Episode 141: The Great Vowel Shift (Part 1)

The term ‘Great Vowel Shift’ was coined in the early 1900s by the Danish linguist Otto Jespersen to describe a systematic change in the long vowel sounds of English. The changes help to mark the transition from Middle English to Modern English. In this episode, we explore the specific changes that took place in the upper front part of the mouth. We also examine the impact of those changes on Modern English spellings.


18 thoughts on “Episode 141: The Great Vowel Shift (Part 1)

  1. Super interesting episode!! I’ve never understood or appreciated the evolution of vowels with respect to English-language dialects.
    Will you be covering the dialects of some of these odd linguistically-isolated places? I have heard that Tangier Island off the coast of Virginia has retained the pronunciation of vowels from either middle or very early modern English.

    • There’s a lot to cover, but I do intend to cover many local dialects. The Tangier Island dialect is very similar to the Outer Banks dialect along the coast of NC, and I have lot of information about that dialect. So yes, a large portion of the Modern English period will address the development of local accents.

  2. Hi Kevin, great episode, as usual.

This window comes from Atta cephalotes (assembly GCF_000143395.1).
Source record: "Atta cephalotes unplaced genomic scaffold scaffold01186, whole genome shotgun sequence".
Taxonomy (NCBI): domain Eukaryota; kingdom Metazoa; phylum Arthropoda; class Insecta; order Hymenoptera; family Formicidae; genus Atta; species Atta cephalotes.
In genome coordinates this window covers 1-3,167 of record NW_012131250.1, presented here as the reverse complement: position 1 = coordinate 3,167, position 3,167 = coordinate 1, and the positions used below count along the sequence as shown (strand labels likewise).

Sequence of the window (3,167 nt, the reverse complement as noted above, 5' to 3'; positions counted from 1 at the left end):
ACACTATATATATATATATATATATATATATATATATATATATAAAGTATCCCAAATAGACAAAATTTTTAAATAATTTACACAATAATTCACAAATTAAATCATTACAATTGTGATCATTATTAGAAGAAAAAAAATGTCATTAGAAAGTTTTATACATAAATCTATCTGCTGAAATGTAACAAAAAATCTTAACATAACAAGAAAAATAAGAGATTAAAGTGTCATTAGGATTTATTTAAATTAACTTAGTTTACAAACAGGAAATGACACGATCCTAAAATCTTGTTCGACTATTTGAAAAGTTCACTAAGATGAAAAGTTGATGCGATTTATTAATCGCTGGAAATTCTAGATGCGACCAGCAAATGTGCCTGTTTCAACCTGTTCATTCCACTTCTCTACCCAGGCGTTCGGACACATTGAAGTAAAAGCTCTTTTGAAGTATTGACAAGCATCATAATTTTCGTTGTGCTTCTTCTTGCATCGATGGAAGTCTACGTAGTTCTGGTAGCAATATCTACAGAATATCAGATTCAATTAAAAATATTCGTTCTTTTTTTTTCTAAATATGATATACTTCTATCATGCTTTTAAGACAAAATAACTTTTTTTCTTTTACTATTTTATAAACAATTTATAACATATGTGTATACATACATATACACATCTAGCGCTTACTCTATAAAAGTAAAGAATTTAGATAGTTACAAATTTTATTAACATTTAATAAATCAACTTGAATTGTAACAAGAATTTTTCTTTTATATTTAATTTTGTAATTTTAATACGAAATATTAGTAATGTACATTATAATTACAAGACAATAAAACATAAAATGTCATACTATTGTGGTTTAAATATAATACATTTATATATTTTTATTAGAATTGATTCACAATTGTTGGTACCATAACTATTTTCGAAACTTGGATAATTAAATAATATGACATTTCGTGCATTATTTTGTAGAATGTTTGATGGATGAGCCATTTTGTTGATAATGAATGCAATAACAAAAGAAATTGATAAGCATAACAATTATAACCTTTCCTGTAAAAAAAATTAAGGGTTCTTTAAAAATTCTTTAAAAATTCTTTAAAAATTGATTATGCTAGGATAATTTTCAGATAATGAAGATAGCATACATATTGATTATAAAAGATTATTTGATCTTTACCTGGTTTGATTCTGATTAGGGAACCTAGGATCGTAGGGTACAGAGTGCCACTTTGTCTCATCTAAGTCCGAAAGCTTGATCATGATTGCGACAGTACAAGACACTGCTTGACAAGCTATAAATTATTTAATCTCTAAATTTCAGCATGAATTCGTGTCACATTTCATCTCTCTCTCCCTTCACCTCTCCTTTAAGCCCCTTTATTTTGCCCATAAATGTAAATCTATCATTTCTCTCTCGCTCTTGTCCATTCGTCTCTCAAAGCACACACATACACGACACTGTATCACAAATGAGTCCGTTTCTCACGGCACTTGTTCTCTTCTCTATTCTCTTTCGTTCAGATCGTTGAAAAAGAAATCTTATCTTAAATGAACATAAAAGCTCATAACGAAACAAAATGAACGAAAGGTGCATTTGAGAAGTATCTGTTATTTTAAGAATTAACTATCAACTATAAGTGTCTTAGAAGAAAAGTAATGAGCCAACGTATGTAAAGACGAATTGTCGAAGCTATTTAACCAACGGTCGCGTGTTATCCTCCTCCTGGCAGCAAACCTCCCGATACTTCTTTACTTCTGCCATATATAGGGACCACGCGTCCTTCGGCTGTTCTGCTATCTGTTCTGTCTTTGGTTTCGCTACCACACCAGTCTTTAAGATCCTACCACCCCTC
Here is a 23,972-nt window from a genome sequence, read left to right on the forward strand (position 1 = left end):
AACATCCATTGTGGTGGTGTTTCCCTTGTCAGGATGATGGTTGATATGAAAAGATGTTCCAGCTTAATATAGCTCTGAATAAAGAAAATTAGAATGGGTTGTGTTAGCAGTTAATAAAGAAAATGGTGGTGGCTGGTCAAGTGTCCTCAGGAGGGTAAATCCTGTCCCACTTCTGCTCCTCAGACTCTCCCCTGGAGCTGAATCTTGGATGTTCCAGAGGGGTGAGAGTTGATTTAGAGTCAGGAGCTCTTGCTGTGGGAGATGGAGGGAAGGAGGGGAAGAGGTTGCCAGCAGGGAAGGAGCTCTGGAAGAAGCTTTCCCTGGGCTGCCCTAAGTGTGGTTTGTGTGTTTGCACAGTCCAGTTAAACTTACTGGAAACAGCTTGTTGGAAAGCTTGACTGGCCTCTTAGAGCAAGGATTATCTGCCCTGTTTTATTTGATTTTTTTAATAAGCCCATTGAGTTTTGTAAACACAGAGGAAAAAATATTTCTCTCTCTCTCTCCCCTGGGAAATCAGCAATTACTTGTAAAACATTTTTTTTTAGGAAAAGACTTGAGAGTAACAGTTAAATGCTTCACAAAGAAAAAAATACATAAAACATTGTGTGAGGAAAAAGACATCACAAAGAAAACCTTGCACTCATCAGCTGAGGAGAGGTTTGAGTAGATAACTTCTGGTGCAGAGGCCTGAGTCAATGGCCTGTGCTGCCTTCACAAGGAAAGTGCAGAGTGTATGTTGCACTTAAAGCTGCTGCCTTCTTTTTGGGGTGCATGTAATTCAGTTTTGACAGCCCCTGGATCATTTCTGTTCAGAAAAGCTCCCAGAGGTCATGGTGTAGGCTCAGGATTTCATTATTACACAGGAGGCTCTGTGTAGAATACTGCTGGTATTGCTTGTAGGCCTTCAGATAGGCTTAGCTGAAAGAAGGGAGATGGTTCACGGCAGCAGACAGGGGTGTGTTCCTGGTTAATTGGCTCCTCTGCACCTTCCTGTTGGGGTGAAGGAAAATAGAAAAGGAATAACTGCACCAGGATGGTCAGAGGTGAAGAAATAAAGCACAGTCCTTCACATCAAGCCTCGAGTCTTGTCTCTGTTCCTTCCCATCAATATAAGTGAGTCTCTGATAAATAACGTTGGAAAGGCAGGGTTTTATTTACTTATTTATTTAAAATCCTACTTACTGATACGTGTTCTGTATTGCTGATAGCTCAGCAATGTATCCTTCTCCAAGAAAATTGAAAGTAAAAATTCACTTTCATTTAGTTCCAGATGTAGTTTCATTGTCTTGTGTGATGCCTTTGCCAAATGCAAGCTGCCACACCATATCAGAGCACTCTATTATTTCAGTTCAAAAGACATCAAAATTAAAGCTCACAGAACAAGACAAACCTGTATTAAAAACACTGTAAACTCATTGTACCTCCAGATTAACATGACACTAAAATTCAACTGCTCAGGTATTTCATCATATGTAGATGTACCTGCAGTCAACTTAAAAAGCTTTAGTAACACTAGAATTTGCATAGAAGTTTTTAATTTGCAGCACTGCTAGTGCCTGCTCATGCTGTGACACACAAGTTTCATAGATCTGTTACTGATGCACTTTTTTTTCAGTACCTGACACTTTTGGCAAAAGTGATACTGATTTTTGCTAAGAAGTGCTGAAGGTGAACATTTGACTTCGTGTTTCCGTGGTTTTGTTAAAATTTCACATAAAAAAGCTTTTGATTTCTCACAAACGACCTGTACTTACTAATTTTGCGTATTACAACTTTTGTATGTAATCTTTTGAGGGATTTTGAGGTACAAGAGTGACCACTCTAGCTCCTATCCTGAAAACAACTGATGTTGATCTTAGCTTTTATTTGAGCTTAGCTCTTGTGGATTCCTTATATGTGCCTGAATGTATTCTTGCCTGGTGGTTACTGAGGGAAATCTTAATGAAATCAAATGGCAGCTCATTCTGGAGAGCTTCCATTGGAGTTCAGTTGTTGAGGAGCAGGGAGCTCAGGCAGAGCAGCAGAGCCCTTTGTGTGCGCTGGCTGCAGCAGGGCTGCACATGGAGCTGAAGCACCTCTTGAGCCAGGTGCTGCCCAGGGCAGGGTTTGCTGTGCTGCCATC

However, as a scholar of Japanese history and a Japanese speaker (but an American of English descent), I have to take issue with your allowance for “GEESHA” as acceptable “American” pronunciation for Geisha. American laziness in pronouncing a word doesn’t make it “acceptable.” There’s no phonetic reason “EE” should be generated by the “ei” here. As you continue on in the podcast, the standard for the “EE” is “ie,” not “ei.” There’s no hidden “C” just before the “ei,” so it doesn’t meet the “we borrowed these from French 500 years ago and that’s how they were spelled” exception. For languages not written in Roman script, we assign letters based on their phonetic values to replicate the sound. This isn’t “to-may-to/to-mah-to” where the word in question is a specific object without a cultural context attached, and therefore it doesn’t really matter what it’s called. There’s a specific meaning to the word Geisha that is not separated from Japanese culture, even if used metaphorically. It also entered English usage in the last 100 years, so very different than examples from Norman or Renaissance French. Don’t let Americans off the hook for their inability to cope with phonetics! (And as always, I only point this out because everything else about the podcast is amazing!)

    • Thanks for the feedback. I really appreciate the input, especially for these vowel episodes which I consider to be a bit of an extended digression.

      With respect to the “Geisha” example in the episode, I was merely noting that both pronunciations exist in American English. I’m not a professional linguist, and the podcast is not a proper academic forum, but I try to take an academic approach by describing what happened (and is currently happening) without rendering a judgement as to whether it is correct or not. Trust me, there are lots of things about Modern English that drive me crazy, but I don’t use the podcast as a personal soapbox. I do agree that “Geisha” is a recent loanword and didn’t go through the Great Vowel Shift, but I wasn’t suggesting otherwise in the episode. I was just pointing out some modern words show a similar range of pronunciation as the words that passed through the Great Vowel Shift in earlier centuries.